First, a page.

Air Quality Modeling

7.4 Third Generation Modeling

7.4.1 Formation of Particulate Matter and Ozone
For ozone formation, reactive hydrocarbons play key roles in the generation and cycling of free radicals. One important problem is related to the suitability of present mechanisms in the evaluation of the effectiveness of emissions reduction strategies for ozone abatement. Present chemical mechanisms were developed primarily to predict ozone concentrations, and are based largely on smog chamber studies conducted under conditions of relatively high reactive hydrocarbon (RHC) to NO~ conditions, so it doesn’t work well under lower RHC/NOx ratios. Another important issue in regard to the treatment of reactive hydrocarbons in comprehensive models is related to the question of which species to include explicitly (such as biogenic hydrocarbons, oxygenated compounds).

For particulate formation, heterogeneous reactions between gas-phase species and aerosols may affect the atmospheric concentrations and life time of some species, and reactions that occur on the surfaces of aerosol particles may exert a significant influence on various biogeochemical cycles. It has not been rigorously determined how particulate compounds including hydrocarbons, elemental carbonaceous materials, and sulfate form in the atmosphere. Binary homogeneous nucleation and heterogeneous nucleation seem to be more likely pathways. In light of these evidences, the chemical transformation submodels should be structured to allow simultaneous treatment of aerosol physics and thermodynamics, aqueous phase chemistry on wetted particles, and homogeneous gas-phase chemical processes. A detailed description of aerosol dynamics for the aerosol module is in McMurry (2000).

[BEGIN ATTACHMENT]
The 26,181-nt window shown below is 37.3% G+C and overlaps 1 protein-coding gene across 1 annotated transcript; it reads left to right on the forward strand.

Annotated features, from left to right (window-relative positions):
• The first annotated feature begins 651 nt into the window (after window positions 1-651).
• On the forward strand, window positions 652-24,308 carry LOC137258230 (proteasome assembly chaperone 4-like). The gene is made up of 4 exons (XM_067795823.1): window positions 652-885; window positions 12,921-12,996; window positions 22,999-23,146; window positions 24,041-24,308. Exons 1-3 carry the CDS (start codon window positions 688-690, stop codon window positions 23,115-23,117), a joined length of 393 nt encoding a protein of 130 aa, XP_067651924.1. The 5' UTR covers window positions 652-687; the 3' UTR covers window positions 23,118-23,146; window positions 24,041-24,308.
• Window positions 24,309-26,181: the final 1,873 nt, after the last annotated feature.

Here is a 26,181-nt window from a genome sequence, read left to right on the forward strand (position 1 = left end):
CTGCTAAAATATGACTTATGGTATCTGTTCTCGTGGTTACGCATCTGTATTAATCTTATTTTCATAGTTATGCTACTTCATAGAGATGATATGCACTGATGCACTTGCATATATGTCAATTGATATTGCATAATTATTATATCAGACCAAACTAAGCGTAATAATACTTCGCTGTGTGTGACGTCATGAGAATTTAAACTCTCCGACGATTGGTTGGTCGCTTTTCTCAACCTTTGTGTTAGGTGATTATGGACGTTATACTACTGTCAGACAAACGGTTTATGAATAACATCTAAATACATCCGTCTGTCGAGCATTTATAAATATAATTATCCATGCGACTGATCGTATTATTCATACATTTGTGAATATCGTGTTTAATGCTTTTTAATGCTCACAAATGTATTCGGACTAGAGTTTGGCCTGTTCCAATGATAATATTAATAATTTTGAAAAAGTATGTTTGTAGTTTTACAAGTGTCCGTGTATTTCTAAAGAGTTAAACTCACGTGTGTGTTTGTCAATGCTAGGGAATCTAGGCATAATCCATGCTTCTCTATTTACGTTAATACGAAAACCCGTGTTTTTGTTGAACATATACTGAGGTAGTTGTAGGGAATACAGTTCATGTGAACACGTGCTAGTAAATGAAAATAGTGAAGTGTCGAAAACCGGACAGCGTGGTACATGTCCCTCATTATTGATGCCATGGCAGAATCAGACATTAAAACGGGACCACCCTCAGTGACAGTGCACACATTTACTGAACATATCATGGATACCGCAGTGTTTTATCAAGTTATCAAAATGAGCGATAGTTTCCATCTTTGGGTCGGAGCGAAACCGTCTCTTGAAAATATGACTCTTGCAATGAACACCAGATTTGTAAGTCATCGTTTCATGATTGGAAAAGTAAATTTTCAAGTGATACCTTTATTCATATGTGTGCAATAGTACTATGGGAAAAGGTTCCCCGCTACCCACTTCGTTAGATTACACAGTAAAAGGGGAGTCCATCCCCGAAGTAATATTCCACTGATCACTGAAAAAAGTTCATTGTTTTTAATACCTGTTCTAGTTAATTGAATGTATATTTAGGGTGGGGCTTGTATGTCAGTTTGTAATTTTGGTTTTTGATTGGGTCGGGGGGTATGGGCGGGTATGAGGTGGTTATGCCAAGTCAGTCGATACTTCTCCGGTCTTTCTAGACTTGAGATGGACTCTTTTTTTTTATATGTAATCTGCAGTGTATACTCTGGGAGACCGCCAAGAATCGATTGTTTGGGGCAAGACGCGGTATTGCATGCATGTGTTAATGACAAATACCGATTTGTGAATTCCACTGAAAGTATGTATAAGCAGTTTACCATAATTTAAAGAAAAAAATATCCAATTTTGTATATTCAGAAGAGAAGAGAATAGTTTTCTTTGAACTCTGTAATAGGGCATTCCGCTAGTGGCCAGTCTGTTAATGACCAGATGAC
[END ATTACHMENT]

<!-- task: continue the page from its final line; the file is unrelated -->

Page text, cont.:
Many models ignore the effects of clouds and/or aerosols. In some urban locations, clouds do not form frequently during the summer; thus, cloud formation can be neglected. The effects of aerosols in unpolluted air are often neglected, when insoluble gases such as O3, NO, and NO2 are simulated. When aerosols grow to cloud-sized drops, their effects on ozone are more significant and should be simulated. In the stratosphere, ice crystals and volcanic aerosols catalyze reactions that release chlorine, which reduce ozone concentrations. Thus, simulating particles in the stratosphere is important for determining ozone concentrations when polar stratospheric clouds or aerosols from recent volcanic eruptions are present.